Truth be told, there is nothing modern about the Pet Nat. Winemakers though the ages have discovered, sometimes to their dismay, that if you leave a bit of residual sugar in the bottle, the wine may start refermenting and go fizzy. The first sparkling wines were of course made this way. Long before Dom Perignon got hold of a pupitre, the winemakers of Limoux, down in the Pyrenees, were making methode ancestrale – a sparkling wine where sugar is left in the bottle to referment, and create a lightly fizzy, cloudy wine.

Locals of Limoux claim to have been making sparkling wines this way since the 1500s, so like many natural wines, Pet Nat really is taking it back to the old school. Which brings us to 2NaturKinder’s Bacchus Pet Nat 2017. It’s made by Melanie Drese and Michael Völker, two Germans who developed a passion for natural wines in London (sounds familiar) and moved back home to create a revolution in Michael’s parents’ winery. The winery is now certified organic, and the wines are made with minimal intervention – nothing is added or taken away.

This Pet Nat is made by leaving about 15g/l residual sugar in the wine, sealing it to re-ferment and retain the fizz, then roughly disgorging so most of the dead yeasts are removed, but finishing cloudy. According to Mel and Mike, this vintage is a bit more colourful than previous, but benefits from a more intense perlage (no more French wine terms, I promise).

It has a hazy lemon colour and looks and smells a bit like a natural lemonade, with aromas of saucisson, ginger and gooseberry (Bacchus is an aromatic grape, not commonly used in sparkling wines). It’s gently frothy, and has a long, Bramley apple finish. And at only 11% ABV, it goes down dangerously easily.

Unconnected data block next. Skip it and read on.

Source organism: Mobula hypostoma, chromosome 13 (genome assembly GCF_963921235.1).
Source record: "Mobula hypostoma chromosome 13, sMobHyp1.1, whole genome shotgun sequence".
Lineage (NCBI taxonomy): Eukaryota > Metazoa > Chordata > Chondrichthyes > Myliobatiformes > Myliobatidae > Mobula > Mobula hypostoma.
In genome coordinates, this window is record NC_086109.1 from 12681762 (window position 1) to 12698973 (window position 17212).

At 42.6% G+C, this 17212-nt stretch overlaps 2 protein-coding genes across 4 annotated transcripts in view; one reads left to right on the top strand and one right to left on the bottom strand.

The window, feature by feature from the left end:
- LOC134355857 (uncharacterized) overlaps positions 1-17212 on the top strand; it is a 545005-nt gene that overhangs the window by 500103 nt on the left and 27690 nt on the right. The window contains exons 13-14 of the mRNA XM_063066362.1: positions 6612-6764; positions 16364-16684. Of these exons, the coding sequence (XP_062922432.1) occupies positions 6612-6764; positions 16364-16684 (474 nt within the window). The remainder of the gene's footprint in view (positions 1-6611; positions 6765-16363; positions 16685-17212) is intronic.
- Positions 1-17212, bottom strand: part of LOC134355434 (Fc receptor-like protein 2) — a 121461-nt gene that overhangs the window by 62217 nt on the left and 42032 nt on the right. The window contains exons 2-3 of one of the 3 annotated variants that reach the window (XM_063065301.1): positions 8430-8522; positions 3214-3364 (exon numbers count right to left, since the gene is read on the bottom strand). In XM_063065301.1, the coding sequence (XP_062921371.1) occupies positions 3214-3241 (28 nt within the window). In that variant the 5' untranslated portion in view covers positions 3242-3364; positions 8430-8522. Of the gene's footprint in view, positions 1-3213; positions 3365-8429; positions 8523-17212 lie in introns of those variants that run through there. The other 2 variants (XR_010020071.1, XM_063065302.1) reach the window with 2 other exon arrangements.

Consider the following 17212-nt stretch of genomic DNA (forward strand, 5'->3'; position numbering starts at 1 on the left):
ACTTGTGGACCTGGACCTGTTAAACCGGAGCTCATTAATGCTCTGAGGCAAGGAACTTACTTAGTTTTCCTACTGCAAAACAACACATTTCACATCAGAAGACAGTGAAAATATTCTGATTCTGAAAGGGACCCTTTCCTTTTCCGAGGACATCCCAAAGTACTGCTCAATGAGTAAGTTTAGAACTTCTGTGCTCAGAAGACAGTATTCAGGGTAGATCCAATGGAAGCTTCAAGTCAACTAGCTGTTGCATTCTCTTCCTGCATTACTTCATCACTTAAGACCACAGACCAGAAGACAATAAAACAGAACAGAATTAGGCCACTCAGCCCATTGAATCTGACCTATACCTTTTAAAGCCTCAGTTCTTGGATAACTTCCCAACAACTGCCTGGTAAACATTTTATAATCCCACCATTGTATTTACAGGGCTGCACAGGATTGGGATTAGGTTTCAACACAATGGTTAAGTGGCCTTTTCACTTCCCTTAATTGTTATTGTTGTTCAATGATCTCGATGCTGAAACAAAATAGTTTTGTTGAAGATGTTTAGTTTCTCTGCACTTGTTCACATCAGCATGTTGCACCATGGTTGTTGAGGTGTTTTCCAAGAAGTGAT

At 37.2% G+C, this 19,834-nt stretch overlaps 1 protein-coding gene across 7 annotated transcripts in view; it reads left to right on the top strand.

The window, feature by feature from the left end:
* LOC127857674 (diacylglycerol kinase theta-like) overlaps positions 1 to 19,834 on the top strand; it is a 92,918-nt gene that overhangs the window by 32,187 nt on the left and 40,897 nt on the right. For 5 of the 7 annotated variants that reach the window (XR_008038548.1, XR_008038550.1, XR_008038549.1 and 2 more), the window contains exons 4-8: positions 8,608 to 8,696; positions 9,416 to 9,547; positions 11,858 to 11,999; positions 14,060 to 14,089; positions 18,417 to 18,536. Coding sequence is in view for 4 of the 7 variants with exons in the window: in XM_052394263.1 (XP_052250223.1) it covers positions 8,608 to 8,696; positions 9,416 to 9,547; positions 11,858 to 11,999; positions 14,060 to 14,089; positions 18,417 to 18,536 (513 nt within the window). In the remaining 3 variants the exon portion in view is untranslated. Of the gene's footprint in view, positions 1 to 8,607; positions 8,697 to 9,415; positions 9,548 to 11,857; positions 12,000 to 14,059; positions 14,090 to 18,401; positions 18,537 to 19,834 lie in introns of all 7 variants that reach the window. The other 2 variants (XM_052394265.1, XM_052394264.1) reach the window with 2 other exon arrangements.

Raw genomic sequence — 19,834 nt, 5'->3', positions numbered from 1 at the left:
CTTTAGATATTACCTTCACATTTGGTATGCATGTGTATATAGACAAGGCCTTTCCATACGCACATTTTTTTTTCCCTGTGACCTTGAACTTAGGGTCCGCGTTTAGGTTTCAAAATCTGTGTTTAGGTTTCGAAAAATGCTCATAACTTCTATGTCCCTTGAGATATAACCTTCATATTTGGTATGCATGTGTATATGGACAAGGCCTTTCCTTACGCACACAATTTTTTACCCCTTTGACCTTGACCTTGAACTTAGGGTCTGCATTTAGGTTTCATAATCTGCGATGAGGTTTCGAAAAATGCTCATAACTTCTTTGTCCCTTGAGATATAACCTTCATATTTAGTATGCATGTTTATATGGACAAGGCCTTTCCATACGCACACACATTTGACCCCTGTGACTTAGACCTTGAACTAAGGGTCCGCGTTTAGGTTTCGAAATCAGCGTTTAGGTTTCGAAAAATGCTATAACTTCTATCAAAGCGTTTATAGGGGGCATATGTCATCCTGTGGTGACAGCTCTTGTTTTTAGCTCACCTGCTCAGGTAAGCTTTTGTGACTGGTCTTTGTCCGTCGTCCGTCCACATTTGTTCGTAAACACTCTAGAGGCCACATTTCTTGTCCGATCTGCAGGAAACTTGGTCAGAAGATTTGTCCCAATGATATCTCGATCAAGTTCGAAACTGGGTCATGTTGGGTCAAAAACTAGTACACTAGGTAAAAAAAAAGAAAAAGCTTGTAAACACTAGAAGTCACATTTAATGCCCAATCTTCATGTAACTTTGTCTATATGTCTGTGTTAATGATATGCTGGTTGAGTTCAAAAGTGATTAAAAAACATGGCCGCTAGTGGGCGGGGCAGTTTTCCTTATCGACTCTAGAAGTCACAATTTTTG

Claire Bullen’s food pairing: Pair with lemon orzo with prawns and fresh herbs or scallop, grapefruit, and avocado ceviche

Paul Medder is a freelance wine educator and works for one of the UK's leading wine distributors. He occasionally tweets @PaulMedder. This wine featured in our November Natural Wine Killers box. To bet on board, head here.

Fundamentals #32 — Schöfferhofer Grapefruit Wheat Beer Mix

You’ve probably been reminded by your parents a few times this summer that it’s been the hottest since ‘76. And yes Mum, it has been quite a summer. Not only because of the seemingly unyielding heatwave, but due to an astonishing England World Cup run along with what I like to call “the redemption of Gareth Southgate”, it’s been a very pleasant season indeed. Perfect beer drinking weather, in fact.

So, as fate would dictate, the moment a can of shandy lands on my desk to review, it starts tipping it down with rain. Typical. Well, technically the beer isn’t quite a shandy, but
a radler.

Coming from the German word for cyclist, the radler is typically a German-style wheat beer blended with fruit juice as opposed to lemonade. In the case of this effort from Frankfurt’s Schöfferhofer, this beverage is a 50/50 blend of its classic Hefeweizen with grapefruit juice. And it’s delicious.

It feels a little silly reviewing this beer, considering some of the other absolute corkers we’ve had on over the past few months. But it’s no less deserving of the same praise, purely because it so effortlessly fills a low-ABV gap when so many similar efforts often leave me feeling a little hollow. It’s the perfect beer for when you don’t need a beer, but you absolutely want a beer. Whether you’re basking in the hot sun or fancy swapping out your mimosa for something beer related over brunch, the radler is there for you.